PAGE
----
Well, Josh is in a vegetative state and is on a feeding tube and resides in a nursing home – and as The Advocate article perfectly explains the situation … the “conflict appears to be between a wife who is ready to let go and a mother who refuses to give up hope.” Maegan wishes to move Josh home from the nursing home to let him pass away – while Kelly wants to keep him alive. Hence, the scuttle-butt over the tutorship/curatorship – because the curator here, legally speaking, would have the authority to make decisions on behalf of Josh.
In March of this year, 2021, Kelly, through her attorney, filed a Motion with the Court to restrict Maegan from “taking any actions that would end Josh’s life.” In response, according to The Advocate article, the Judge granted a temporary restraining order to prevent Maegan from accelerating Josh’s death – meaning she couldn’t take him out of the nursing home he is in, couldn’t remove his feeding tube, etc.
As I sit today, recording this in August 2021, not much has happened since then. Hearings keep getting postponed – Maegan’s attorney withdrew himself, so she had to get a new attorney; Kelly was replacing her attorney for someone else … Josh, at one point, was exposed to COVID-19 … so legal process-speaking, not much has transpired since the Judge issued that temporary restraining order.
Josh and Maegan’s story made such a splash in social media – much due to Maegan highlighting things on the platform called TikTok – that Dr. Phil caught wind of it. In March 2021, Maegan and Kelly appeared on Dr. Phil (virtually due to the COVID-19 pandemic) to explain both their sides. I highly recommend watching the episode – I think it does a great job at summarizing what’s transpired, puts a face to everyone’s names, and even brings on a Doctor to give his opinion.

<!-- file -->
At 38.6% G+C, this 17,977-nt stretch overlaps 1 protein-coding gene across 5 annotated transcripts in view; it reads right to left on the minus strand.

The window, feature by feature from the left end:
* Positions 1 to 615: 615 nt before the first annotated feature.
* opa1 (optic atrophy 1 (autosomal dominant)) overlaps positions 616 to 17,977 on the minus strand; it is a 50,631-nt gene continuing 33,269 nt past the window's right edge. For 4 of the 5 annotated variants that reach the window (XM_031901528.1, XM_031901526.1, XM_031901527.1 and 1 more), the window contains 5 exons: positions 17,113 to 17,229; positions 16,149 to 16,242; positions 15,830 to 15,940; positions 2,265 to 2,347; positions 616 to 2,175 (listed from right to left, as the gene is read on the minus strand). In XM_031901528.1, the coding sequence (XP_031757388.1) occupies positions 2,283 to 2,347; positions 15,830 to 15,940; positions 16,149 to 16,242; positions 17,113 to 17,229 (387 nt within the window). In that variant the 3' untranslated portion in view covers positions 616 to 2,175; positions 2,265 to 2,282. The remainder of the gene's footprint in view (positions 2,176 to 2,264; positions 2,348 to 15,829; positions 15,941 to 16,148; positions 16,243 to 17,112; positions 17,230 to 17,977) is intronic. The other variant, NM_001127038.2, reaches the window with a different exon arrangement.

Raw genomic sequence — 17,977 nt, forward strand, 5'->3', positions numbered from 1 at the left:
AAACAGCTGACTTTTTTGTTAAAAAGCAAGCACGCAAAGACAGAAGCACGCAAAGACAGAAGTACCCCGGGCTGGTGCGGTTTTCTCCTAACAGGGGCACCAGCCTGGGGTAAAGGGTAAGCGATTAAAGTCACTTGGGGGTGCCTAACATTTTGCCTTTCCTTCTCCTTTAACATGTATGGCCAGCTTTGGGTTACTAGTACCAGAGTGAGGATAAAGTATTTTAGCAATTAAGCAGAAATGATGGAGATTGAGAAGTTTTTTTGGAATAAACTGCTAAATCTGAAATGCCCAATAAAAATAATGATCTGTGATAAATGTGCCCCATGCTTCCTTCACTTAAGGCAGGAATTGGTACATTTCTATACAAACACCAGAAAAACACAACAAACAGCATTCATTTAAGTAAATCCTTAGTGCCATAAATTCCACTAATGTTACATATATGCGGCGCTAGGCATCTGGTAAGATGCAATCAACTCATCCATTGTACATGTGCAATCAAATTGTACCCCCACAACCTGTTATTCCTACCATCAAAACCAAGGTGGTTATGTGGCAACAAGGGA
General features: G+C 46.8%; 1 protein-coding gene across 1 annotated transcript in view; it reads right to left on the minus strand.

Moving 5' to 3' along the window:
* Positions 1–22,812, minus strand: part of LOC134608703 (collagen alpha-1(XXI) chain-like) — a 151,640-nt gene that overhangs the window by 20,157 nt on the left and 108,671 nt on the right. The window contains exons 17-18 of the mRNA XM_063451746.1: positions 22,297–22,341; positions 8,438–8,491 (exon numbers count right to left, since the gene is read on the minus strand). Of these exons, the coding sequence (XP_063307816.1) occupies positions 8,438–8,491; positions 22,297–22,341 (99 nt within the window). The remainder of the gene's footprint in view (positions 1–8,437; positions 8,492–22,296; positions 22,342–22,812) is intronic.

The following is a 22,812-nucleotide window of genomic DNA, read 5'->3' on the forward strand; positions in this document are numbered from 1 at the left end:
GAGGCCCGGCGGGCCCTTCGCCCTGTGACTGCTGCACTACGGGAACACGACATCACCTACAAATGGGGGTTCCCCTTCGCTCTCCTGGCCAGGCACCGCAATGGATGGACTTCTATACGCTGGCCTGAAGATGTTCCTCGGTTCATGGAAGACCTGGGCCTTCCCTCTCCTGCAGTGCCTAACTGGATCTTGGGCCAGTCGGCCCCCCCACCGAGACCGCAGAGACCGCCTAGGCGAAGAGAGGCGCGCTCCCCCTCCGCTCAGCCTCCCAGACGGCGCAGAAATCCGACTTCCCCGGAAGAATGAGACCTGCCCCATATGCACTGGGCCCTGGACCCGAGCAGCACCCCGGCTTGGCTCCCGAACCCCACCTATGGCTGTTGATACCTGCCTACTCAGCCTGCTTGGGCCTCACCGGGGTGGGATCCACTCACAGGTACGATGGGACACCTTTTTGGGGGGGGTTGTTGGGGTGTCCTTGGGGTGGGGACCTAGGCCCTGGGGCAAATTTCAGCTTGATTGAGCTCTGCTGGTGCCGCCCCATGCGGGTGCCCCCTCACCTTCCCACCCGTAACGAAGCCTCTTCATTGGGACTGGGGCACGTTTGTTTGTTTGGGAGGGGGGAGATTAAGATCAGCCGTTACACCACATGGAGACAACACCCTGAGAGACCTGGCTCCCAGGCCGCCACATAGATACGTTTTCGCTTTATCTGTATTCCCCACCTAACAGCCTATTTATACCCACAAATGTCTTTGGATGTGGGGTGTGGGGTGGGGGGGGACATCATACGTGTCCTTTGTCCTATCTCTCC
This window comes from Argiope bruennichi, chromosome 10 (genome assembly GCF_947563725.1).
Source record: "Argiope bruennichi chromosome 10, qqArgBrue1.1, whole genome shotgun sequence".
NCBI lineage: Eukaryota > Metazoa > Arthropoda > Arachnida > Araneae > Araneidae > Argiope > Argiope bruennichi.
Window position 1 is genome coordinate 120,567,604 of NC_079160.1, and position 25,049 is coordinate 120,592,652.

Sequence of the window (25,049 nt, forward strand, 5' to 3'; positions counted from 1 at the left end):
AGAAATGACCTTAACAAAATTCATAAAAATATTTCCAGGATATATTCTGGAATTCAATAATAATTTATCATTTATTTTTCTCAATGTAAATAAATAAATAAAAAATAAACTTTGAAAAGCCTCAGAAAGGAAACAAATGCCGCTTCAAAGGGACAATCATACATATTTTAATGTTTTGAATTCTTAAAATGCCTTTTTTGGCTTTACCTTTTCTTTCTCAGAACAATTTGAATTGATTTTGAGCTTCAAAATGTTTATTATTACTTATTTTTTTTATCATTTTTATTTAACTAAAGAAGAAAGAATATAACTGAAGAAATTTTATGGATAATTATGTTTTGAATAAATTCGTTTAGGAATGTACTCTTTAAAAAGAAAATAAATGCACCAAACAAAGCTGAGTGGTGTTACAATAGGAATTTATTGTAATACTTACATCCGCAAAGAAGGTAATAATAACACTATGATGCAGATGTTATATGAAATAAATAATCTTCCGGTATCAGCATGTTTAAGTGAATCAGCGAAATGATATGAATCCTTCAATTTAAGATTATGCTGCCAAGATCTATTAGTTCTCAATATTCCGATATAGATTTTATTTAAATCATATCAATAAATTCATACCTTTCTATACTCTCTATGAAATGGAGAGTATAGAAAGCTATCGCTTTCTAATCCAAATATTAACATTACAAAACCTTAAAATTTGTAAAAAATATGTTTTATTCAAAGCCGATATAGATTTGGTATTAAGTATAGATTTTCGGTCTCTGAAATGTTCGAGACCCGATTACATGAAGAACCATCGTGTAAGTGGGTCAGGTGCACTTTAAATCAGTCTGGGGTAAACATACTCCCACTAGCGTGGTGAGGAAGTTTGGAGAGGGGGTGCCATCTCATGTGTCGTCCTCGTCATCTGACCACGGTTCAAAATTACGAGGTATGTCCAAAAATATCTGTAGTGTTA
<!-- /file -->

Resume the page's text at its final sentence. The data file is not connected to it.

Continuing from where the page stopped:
On their episode, according to The Advocate article, Kelly believes that Maegan is exploiting the situation for money – Kelly said, “Just putting this out on social media, she’s had a venue where she could raise money. … His care is completely paid for through Medicaid. There’s really nothing that we need to purchase.”
Conversely, Maegan shared on Dr. Phil, “It’s the brain that was damaged. So basically, if Kelly says that his body his healthy, why let him go? That’s just keeping his body there when he’s not there mentally. So why is that fair or OK for him when that’s no quality of life? That would be for her comfort to see him … that would be us being selfish.”
I mentioned at the end of last week’s episode that this Josh-Maegan-Kelly saga reminds me so much of Terri Schiavo. A name some may remember – I bring her name up in client meetings often, and most remember Terri’s name, but not my younger clients.
According to Wikipedia, Terri had gone into cardiac arrest at the young age of 26 and as a byproduct of that, she suffered from massive brain damage due to lack of oxygen to her brain. Much like Josh, Terri ended up in a persistent vegetative state. Terri’s husband, Michael, wanted Terri’s feeding tube removed – and Terri’s parents, Robert and Mary Schindler, wanted the feeding tube left in. Michael ended up petition the Sixth Circuit Court in Florida to remove her feeding tube, and Robert and Mary opposed the petition.